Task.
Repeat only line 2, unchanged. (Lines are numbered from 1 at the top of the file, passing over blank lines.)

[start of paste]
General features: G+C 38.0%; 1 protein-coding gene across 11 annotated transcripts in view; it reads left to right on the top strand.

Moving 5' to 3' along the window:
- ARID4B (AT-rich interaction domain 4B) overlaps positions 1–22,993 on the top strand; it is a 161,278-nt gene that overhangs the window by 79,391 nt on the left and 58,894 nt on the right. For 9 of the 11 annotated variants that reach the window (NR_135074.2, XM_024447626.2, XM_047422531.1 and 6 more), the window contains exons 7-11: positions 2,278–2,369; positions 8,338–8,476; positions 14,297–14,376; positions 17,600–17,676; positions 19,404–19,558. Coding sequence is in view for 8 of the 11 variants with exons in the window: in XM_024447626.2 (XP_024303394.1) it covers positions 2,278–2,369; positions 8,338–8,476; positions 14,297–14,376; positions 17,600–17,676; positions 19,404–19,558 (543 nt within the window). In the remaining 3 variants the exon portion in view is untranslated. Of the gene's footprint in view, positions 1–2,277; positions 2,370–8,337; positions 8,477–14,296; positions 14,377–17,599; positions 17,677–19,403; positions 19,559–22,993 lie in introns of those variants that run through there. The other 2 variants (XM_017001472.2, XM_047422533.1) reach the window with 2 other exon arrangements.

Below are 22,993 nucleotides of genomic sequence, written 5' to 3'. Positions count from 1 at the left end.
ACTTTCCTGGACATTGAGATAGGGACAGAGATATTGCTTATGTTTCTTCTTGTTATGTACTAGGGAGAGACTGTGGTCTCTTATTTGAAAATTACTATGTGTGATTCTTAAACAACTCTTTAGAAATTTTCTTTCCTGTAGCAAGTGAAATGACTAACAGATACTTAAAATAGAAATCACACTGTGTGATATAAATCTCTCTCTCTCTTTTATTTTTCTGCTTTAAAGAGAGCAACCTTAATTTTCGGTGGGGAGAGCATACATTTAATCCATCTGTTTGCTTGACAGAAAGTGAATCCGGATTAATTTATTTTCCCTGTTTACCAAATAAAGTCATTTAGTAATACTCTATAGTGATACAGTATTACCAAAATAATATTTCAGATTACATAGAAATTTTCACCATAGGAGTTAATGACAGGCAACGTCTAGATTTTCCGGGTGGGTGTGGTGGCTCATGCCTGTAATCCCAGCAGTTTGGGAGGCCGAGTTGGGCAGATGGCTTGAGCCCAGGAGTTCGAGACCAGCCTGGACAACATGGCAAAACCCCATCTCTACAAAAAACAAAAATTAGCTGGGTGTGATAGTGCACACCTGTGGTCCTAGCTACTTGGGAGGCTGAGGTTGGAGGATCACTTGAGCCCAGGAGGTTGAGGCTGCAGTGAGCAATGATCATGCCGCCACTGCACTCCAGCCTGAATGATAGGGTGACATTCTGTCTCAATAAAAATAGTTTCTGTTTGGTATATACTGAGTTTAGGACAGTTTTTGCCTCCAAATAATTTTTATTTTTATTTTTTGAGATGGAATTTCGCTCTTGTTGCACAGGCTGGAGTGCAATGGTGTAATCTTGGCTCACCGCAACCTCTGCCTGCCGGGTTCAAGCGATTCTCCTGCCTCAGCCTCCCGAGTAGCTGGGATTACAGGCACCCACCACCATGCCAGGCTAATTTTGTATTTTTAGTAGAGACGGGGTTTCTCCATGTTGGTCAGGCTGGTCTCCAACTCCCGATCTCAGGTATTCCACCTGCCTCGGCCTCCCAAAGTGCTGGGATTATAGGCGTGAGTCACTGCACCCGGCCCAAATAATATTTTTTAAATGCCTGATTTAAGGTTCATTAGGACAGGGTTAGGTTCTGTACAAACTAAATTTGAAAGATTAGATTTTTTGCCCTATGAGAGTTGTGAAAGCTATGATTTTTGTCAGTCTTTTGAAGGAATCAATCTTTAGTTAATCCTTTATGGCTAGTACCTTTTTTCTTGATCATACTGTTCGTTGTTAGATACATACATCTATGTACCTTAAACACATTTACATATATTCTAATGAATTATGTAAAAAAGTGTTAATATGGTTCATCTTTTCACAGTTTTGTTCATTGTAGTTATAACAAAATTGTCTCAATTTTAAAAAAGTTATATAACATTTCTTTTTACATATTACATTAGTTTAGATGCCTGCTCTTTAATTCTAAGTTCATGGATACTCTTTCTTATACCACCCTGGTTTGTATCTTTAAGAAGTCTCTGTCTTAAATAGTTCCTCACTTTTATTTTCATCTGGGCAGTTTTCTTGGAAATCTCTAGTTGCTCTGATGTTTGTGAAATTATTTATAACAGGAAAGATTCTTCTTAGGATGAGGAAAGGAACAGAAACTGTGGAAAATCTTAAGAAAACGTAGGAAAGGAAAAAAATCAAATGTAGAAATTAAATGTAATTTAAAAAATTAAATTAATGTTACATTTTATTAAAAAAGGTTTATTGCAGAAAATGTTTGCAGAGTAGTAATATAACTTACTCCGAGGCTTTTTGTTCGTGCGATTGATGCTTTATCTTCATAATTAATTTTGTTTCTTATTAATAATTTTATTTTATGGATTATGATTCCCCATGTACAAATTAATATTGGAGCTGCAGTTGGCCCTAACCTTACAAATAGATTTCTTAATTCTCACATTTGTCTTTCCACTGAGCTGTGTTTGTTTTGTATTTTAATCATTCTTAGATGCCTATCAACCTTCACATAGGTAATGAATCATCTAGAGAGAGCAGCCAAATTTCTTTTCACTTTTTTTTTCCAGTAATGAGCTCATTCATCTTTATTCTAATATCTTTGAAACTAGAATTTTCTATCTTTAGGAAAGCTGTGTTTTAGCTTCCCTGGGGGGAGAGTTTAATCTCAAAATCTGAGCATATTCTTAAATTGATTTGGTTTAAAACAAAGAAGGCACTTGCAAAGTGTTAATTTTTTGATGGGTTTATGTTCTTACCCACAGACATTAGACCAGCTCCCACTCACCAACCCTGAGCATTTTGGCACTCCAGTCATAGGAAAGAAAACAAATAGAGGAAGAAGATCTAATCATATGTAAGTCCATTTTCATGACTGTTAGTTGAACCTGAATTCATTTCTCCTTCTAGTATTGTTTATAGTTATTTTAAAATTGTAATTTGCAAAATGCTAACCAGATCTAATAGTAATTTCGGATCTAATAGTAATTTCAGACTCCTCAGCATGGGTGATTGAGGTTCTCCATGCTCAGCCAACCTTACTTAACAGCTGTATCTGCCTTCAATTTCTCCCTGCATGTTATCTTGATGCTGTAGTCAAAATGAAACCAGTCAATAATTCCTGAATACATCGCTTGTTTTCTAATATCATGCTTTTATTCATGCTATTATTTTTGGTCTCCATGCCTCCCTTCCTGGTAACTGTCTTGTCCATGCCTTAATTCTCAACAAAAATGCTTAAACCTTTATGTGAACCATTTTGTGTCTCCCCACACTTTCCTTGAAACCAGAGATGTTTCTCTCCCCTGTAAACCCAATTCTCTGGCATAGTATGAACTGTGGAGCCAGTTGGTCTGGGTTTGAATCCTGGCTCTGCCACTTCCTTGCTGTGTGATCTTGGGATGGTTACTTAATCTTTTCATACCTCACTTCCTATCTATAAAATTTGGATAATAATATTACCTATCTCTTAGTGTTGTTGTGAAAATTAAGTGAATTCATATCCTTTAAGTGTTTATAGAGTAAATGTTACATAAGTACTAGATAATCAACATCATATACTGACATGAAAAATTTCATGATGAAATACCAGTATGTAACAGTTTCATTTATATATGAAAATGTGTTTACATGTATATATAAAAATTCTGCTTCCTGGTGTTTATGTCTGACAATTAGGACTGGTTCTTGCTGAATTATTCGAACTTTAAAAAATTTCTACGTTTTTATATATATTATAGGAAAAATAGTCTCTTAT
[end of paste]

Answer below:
Moving 5' to 3' along the window: